This post is a follow up to the previous post – TEFL Career Path #5. Here we talk about a career option that is open to you that is a bit of an alternative from the straight TEFL idea of teaching English. We are talking about teaching in International Schools.
In a follow up question to the previous post the reader asked (and I will extract here):
. . . should I first look into getting my teacher’s certification and then consider the tefl certificate?
IF you have the time and money to become a certified teacher, do that first as it is MORE important than the TEFL cert, though you may still need to get a TEFL certification at some point if only to satisfy employers who don’t understand that a certified teacher is a better animal than a TEFL certified teacher . . . 🙂
Also – there is a circuit of international schools out in the world that hire ONLY real certified teachers. Those schools DO require more experience and talent, but also pay MUCH better and offer much better benefits and even long-term pension plans for the professional teacher. I would consider that a STEP ABOVE the college/university option in terms of professionalism. I don’t usually mention the international school option as it is often not an option or even a consideration for most people considering teaching abroad. But it is – in my opinion – the very best option if you can take it.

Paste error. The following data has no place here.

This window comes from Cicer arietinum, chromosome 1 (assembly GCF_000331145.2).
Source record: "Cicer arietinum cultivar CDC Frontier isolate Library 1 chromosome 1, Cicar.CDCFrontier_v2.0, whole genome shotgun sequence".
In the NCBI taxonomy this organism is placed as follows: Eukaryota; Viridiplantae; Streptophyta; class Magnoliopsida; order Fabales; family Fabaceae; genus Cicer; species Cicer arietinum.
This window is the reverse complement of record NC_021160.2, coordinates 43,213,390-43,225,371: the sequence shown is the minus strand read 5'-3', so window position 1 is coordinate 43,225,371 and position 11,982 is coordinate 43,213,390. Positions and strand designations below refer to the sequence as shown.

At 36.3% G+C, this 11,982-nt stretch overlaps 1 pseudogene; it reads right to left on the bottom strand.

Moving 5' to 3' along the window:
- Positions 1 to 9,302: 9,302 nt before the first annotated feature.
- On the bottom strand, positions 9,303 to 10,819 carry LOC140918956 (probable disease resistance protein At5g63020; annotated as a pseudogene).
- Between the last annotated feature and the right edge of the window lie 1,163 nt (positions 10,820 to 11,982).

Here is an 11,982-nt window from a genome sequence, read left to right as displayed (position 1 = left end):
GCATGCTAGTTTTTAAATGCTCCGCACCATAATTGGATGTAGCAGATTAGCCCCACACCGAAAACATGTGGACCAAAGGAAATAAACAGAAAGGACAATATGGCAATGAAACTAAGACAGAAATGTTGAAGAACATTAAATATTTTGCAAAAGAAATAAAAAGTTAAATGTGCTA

For more about “international schools” cruise the ISS.edu website. Yes, it is a pay service, but eventually you might use them and they can at least introduce you to the idea of working for those high quality first tier schools abroad. These are often the “American School” or “British Curriculum School” type situations to which expatriate corporate executives or even diplomats will send their children.
First tier international schools – I say “first tier” as there is a whole raft of wannabe schools and lower quality imitations with “international” in their names – will usually want you to have at least two years of experience teaching as a qualified and certified teacher in the schools in your home country along with the appropriate degrees. In the UK this would be called Qualified Teacher Status or QTS – in the USA you would be certified by the state in which you are working.
The only downside to this option is that you are essentially working in a Western setting, according to Western standards and Western cultural rules. If your goal is to immerse yourself in a foreign culture – you won’t find that at work, but you will find it at home and in your community.
TED’s Tips™ #1: If you have the time, money and inclination, give a close look to the option of working in international schools. It is an option not often considered by the TEFL troops, but is one that should be considered – especially early in your career.